The number of permanent posts has fallen and there is a significant decline in the number of Seasonal Ranger posts. Seasonal Rangers are engaged over times of peak demand in the summer months, but these short term posts also act as a vital training ground towards suitable permanent posts. A few local Authorities no longer have a Ranger Service and almost all have a substantially reduced Service. Scotland is in imminent danger of losing its internationally renowned network of well trained professionals across a spectrum of public and private organisations. Also at risk are the countryside facilities that Rangers manage. Again, there have been decades of investment by public, private and charitable funds to enhance the visitor experience and meet the requirements of modern visitor expectation.  There is a strong case to encourage a wider demographic to access the outdoors to help address health inequalities and promote wellbeing. Ranger Services are uniquely placed to help facilitate that connection but this is gravely threatened by the loss of posts and services.

Impact of Reduction

SCRA is concerned that the cutbacks in public sector expenditure, loss of knowledgeable and experienced managers who recognised the benefits of a strong network, and the pressures on the remaining Rangers is putting at risk this national network built over 50 years. There are significant implications for cornerstone government policies in health, recreational access, biodiversity and visitor experience. As the professional body representing Rangers, we are also concerned about the impact that these pressures are having on the health and wellbeing of our members.

Mitigating the impact

The framework set out in Rangers in Scotland was signed up to by the members of the Ranger Development Partnership comprising representative of the major Ranger employers, SNH and SCRA, and also by COSLA.  It sets out how the agreed approach to providing Ranger Services can be delivered in practice and the actions required by all relevant parties. What is needed now is a renewed recognition by all relevant parties to the value of what Rangers deliver for the people of Scotland and visitors to Scotland, creative solutions to the problems of reduced resources, and fresh commitment to delivering the framework.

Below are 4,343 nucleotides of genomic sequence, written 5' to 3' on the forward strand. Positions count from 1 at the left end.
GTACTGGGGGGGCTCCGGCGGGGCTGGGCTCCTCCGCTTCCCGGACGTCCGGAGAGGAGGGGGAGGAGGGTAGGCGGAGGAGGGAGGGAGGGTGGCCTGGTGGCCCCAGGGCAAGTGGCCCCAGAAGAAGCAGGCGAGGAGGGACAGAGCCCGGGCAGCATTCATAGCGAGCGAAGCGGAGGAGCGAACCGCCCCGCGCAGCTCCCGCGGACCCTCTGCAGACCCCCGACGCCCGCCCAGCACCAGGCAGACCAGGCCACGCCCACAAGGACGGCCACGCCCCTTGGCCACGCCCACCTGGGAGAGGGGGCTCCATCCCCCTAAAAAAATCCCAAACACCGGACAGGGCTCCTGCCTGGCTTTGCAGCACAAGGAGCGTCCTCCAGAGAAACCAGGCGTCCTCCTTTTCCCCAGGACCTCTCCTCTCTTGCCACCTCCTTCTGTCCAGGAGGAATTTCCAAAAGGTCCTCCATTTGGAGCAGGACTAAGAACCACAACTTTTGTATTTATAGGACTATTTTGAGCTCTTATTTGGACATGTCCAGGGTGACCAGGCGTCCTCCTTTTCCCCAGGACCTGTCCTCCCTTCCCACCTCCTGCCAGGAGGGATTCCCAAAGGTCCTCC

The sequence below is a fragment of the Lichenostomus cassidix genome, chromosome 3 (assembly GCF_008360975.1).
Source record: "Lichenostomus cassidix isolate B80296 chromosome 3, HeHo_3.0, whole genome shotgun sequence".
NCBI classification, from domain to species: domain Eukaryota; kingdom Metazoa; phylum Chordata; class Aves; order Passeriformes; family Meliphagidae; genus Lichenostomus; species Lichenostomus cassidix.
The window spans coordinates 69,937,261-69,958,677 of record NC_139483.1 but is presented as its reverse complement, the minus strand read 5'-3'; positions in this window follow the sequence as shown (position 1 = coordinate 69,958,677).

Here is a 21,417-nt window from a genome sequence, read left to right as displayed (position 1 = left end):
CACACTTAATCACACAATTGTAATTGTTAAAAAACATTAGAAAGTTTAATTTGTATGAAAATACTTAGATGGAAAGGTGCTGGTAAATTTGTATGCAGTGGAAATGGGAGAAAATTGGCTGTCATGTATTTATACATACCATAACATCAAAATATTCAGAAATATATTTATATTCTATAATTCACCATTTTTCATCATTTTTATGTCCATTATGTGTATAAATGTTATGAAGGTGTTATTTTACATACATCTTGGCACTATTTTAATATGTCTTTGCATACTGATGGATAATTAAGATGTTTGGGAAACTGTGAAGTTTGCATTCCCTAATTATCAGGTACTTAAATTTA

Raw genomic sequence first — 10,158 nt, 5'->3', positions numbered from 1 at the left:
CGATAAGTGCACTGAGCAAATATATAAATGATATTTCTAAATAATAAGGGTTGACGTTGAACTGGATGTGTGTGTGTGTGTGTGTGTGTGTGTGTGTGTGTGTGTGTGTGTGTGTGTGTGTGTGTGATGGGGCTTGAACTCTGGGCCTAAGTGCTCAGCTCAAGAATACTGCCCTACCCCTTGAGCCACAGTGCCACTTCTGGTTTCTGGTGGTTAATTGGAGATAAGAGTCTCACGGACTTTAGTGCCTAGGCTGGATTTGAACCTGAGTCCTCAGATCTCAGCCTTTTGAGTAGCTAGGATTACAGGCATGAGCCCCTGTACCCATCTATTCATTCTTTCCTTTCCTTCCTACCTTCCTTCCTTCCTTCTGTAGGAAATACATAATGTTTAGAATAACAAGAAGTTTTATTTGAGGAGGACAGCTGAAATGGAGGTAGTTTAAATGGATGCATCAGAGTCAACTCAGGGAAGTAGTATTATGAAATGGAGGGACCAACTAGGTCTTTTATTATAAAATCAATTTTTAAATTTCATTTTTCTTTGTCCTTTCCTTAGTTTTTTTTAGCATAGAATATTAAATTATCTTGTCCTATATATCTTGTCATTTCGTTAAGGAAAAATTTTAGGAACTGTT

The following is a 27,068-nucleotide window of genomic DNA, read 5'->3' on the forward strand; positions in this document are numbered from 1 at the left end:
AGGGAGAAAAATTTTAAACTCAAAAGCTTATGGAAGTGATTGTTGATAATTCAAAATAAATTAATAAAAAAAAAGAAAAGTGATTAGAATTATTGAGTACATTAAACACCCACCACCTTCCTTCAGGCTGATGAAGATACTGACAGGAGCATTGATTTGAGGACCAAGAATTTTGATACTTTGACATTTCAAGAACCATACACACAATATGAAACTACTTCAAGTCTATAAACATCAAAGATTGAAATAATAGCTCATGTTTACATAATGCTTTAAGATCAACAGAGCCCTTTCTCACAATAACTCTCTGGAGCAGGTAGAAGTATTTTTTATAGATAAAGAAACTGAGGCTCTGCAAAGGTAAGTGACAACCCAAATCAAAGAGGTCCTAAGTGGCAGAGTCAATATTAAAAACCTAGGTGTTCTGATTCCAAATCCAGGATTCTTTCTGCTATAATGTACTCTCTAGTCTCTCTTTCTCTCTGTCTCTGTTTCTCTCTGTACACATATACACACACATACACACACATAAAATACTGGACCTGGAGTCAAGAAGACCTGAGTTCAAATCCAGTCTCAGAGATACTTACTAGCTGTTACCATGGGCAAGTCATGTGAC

What implementation should achieve

• Improved recognition by the Scottish Government, employers of Rangers and the public, of the role that Rangers play in looking after Scotland’s natural and cultural heritage and in welcoming visitors, helping them to enjoy, appreciate and make better use of these resources.
• Recognition of the unique contribution that Rangers make to delivering  biodiversity, outdoor access, outdoor learning, health and wellbeing (social services), building on the substantial investment of public money over the last 50 years
• Strengthening of partnership working across all Ranger Services
• support for the use of the national Ranger Service badge as a symbol of professionalism, widely recognised by the public
• clarification of the roles of, and relationship between, Ranger Services and volunteers supporting them
• support for the 3 stage approach designed by SCRA, with grants from SNH, to developing knowledge and skills vital to being a Ranger (Wildlife Champions for 5-11 year olds; Junior Rangers for 12-18 year olds; and the Scottish Rangers Award/CPD for professional Rangers and Apprentices)
• Facilitation of sharing good practice across Ranger Services.